An article appearing on Bloomberg today reports that industry veteran Ken Levine’s studio Ghost Story Games is not a happy place to be. Half the company’s founders having quit, along with many staff, and after eight years there’s still no sign of a game.
Levine is perhaps most famous for 2007’s BioShock, a first-person action ‘em up that was unquestionably a milestone game in the industry. Previously he had been a key figure in the development of all-time greats like Thief: The Dark Project, System Shock 2, and Freedom Force, working with Looking Glass and his own studio, Irrational Games. While he is all-too-often mistakenly described as an “auteur,” Levine is undeniably a pivotal figure in 21st century video games.
In 2014, Levine declared that Irrational would be closing down, and that he was creating a new studio—Ghost Story Games—to focus on narrative-led projects for owner Take-Two. In 2022, no such project has ever been made public, and Bloomberg reports this may be a result of Levine’s leadership style and lack of management skills.
Up-and-coming games journalist Jason Schreier reports, “Levine’s managerial style has led to burnout and, former employees say, caused a lot of pain.”
In that 2014 announcement, Levine surprised the majority of Irrational Game’s employees with being made redundant, despite the enormous success of their most recent game, BioShock Infinite. He wanted to work somewhere smaller, with far less stress and pressure, so fired swathes of people to achieve this. At the time, much was made of his proposal to create “narrative Lego,” games offering stories that would be completely unique to every player, or entirely different each time they were played. Which is, you know, a thing a lot of people say before they start.
There was a lot of money sloshing about to try, however. Owned by Take-Two, but with just 12 employees, the idea was to have a studio with enormous resources to explore these creative ideals. However, given they’ve released a total of zero games, clearly something about this wasn’t working.
According to Bloomberg, one Ghost Story founder, Mike Snight, quit the studio citing Levine’s “creative process” as the factor that drove him out. He went with half the other founders. Six of whom told Schreier that the indie-size of the studio didn’t impinge on Levine’s desires to create something on a AAA scale. It was to be set on a space station, with three factions with whom players could align or oppose, aimed to release in 2017.
By 2016 the team appears to have scaled up to about 30 people (right now the studio’s site reports 32 employees), but as Bloomberg states, the ambitions went far beyond what such a small group could realize.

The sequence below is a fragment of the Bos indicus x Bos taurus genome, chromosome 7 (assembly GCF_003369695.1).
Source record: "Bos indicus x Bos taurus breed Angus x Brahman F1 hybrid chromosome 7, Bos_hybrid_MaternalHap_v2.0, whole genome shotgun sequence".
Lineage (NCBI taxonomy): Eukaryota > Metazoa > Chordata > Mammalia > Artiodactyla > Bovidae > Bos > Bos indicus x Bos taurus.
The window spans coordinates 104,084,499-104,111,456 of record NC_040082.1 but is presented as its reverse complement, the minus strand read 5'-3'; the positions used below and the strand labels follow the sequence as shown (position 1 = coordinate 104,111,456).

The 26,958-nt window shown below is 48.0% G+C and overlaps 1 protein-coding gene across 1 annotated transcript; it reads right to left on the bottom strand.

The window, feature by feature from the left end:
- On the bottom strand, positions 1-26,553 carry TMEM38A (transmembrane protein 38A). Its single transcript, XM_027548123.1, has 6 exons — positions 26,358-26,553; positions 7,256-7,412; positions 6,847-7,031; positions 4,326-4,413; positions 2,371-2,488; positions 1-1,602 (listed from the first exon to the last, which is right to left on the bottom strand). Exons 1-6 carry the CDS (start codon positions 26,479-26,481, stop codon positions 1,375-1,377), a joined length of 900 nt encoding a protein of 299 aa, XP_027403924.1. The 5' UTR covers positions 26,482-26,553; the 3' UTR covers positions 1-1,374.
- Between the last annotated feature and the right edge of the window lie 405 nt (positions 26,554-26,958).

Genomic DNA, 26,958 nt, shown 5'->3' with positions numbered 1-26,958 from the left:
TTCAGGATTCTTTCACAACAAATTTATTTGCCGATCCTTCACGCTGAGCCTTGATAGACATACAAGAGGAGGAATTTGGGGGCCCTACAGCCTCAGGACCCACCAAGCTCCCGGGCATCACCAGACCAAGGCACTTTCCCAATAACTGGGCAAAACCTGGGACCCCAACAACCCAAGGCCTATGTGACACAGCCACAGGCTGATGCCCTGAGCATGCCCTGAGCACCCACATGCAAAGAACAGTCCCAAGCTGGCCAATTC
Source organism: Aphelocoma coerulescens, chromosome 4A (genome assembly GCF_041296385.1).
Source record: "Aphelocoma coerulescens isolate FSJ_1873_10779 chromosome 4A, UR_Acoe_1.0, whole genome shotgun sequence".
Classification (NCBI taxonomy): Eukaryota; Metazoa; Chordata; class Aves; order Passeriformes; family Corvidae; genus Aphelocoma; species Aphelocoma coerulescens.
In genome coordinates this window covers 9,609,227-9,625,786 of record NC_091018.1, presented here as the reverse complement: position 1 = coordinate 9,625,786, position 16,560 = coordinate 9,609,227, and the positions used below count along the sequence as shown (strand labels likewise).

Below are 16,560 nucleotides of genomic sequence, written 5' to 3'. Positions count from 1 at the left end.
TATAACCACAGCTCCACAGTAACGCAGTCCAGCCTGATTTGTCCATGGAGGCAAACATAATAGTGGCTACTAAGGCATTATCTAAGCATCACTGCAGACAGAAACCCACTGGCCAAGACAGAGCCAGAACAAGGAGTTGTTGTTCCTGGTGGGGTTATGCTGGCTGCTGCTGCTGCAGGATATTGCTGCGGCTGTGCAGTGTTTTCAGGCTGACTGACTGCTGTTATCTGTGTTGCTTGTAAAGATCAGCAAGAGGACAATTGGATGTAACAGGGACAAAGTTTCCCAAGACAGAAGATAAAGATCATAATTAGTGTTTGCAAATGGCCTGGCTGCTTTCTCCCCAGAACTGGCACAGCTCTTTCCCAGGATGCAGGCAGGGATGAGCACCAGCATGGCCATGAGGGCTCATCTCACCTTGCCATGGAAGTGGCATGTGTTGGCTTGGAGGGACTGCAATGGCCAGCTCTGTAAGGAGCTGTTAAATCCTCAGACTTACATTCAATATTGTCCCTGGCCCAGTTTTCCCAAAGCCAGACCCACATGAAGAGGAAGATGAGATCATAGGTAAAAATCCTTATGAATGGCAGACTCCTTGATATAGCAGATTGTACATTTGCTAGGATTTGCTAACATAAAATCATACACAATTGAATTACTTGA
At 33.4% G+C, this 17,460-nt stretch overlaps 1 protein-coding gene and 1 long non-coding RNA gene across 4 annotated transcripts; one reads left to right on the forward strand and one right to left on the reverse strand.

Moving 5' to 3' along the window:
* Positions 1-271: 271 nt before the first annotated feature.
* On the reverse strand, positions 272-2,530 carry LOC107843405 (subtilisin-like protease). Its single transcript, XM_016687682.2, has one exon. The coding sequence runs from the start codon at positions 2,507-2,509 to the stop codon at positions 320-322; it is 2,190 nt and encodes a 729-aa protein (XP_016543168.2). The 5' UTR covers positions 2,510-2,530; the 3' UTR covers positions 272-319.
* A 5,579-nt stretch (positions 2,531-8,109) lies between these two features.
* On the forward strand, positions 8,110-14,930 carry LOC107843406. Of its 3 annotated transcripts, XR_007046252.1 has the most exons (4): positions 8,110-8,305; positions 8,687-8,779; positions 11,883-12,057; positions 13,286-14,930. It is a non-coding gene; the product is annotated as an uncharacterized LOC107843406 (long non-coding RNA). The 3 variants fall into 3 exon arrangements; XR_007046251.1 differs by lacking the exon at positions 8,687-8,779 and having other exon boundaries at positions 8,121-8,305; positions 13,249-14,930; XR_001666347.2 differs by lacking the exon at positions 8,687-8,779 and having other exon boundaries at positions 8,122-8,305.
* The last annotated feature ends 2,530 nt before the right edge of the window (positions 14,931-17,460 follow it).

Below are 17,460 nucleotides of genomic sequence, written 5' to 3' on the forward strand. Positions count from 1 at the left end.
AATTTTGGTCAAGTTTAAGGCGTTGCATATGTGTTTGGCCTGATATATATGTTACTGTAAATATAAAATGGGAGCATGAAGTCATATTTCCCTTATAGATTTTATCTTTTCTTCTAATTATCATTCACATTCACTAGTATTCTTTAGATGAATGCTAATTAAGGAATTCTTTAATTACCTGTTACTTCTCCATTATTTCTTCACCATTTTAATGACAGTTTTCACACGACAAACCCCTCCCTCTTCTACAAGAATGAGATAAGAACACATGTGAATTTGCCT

Two early employees of the studio recalled a version from around 2016 with elaborate levels and rich, three-dimensional graphics. They wondered how they’d finish it with fewer than 30 people on the team. Others remembered a complicated dialogue system that would morph based on player choices, requiring a tremendous amount of writing that couldn’t have possibly been completed within a year.
Unfortunately, it seems that if one person has bought into the “auteur” theory, it’s Levine himself. While projects like System Shock 2 and BioShock were the work of hundreds of people, the press (hello) were guilty of giving individuals far too much credit in response to a project. A burden no developer can ever really carry. According to Bloomberg’s article, Levine has tried despite this. His leadership style is one that frequently sees months of other people’s work discarded at his whim.
On previous projects, budgets and release dates have forced this practice to come to an end at some point, unfortunately usually with a lot of crunch. But with the enormous freedoms at Ghost Story, it seems Levine’s behavior has been far more unchecked, and as such this first project has been allowed to slip into its fifth year after its originally intended release.
Bizarrely, it seems Levine’s desire to make something so infinitely adaptable to the player is also something he wants to be able to see in every aspect on a cinematic level. Schreier implies multiple current and former employees of Ghost Story were unable to explain to Levine that these two concepts can’t co-exist.
Levine would often assess aspects of the game when they were not yet finished, decide they weren’t good enough and command the team to scrap or change them, employees say. “The type of game being explored does not match well with the creative process being used,” says Andres Gonzalez, a founding member who left to start a new company with Snight.
It also sounds like Levine might be a bit tough to work with. Schreier perhaps euphemistically describes a “mercurial demeanor,” while alleging that some who “sparred” with Levine then “mysteriously stopped appearing in the office.”
None of which really sounds like a great environment in which to conceive of groundbreaking games. As reported by Bloomberg, current employees say they don’t see a way anything could be released for at least another couple of years. Which, if nothing else, rather puts pay to the nonsense of Levine’s being an auteur, given no game has been created when left to his own devices.